Let us also take a look at the topics of discussion at the conference, and see how they do not comply with the conventions for linguistic rights that are internationally accepted. One of the main topics is the use of Hindi in external affairs. Again, it is the same question that arises. Why this preferential treatment to Hindi alone? Does Hindi represent all of India? One may argue that it is better to have one of 'our' languages represent India globally. To the non-Hindi peoples, Hindi may fall within the Indian border but that does not mean they can call it 'ours'. In fact, Hindi and English are equally foreign to us, and Hindi does not in any way represent us better than does English. The Gujarat High Court verdict declaring Hindi as foreign to Gujaratis is to be noted here.

Also, it is ironic that India is seeking 129 votes from the United Nations' member states to recognize Hindi as one of official languages there. While the Indian Union itself aims to have only Hindi as its official language (as per the Constitution Hindi should be the sole official language, and English to continue on a temporary basis till the time Hindi becomes acceptable everywhere), and refuses to grant official status to any other for the fear of 'repercussions'. How hypocritical can it get?

Promotion of Hindi among the Indian diaspora is also a subject of discussion. There is also a proposal to engage educational institutes in foreign countries through the Indian missions to encourage and promote teaching of Hindi. Does Indian diaspora only mean Hindi speaking people? If you take the example of Gulf countries, there is a large number of Indians from Kerala and other states of southern India. Why should Hindi be promoted among those non-Hindi speaking peoples? People of different linguistic communities of India have settled in various parts of the world. Is it fair to make use of their presence to promote Hindi there in the name of Indianness? A Malayalee settled in the Gulf, for example, would want his kids to learn Malayalam and not Hindi. In all fairness, the Indian Government should provide for facilities to learn and promote Malayalam there. Promoting Hindi alone is not fair to non-Hindi Indians.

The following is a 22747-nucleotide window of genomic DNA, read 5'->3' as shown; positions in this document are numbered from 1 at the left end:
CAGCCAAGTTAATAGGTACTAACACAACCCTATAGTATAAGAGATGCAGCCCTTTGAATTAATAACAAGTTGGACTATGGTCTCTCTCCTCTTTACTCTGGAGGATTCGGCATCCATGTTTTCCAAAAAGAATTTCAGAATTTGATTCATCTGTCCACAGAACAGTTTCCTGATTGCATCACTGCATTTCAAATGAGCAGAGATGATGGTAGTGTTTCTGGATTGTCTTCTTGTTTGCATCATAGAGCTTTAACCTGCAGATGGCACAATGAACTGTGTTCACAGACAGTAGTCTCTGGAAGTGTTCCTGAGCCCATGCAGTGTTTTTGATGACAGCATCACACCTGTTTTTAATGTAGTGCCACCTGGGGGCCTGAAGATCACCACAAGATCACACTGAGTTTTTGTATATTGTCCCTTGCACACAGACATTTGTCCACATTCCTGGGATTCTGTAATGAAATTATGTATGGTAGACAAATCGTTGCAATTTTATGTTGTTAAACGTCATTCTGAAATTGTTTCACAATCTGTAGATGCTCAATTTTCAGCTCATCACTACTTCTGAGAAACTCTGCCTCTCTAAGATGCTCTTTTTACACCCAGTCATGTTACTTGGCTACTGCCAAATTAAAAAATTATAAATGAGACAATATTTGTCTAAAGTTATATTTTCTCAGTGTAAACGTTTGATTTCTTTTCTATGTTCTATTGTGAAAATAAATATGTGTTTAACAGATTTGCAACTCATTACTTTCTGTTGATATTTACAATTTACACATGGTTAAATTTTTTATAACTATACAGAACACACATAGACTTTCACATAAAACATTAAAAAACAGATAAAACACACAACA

Hindi in Administration is another topic in the theme. It surely benefits the people in the Hindi speaking areas, but as mentioned earlier, we non-Hindis have suffered the imposition of Hindi through administration for several decades now. Though this topic has been covered in depth in Karnatique, and elsewhere, I will take one example to highlight the daily plight of the non-Hindis. In many nationalized banks, most printed material are made available in Hindi and English. While the RBI rules do state that such forms should also be made available in 'regional' languages, they are usually not found or are very small in number. When you question the bank officials, they usually cite the lack of supply from the head office/ branch. With a common bank examination offered only in Hindi and English, many people with no knowledge of the local languages are posted as bank officers. Imagine the plight of a non-Hindi native, who has to not only deal with an alien language on printed material but also in the mouths of unhelpful bank officials and executives. While a Hindi speaker can conduct all his transactions with ease even in non-Hindi regions.

Banks, insurance, national highways, railways, various citizen services - the list is endless. Name the subject that falls under the jurisdiction of the Union Government, Hindi is imposed unabated there. It comes as no surprise that spreading of Hindi in north-eastern and southern states will also be considered in the conference. Has any other Indian language community discussed or debated about spreading their language in a state where that language is not native, with the objective of coaxing the natives to adopt it for daily use?

It is true that India is seeking to expand its influence globally as a powerful state that is also democratic and honourable. As the state grows and matures, not just economically but also in human values, it is important that it re-evaluate some of its founding principles from the perspective of linguistic equality. In the past, states sought to artificially introduce uniformity owing to concerns of balkanization. Abuse of ethnic and linguistic rights, covertly or overtly, became necessary. But as we have seen, such states have eventually disintegrated. Respect for each language is more likely to help achieve integration than promoting a single language. Also, mature democracies have evolved to respect linguistic rights as a matter of principle. If India is to emerge as a mature and honourable state, it should reconsider its official language law.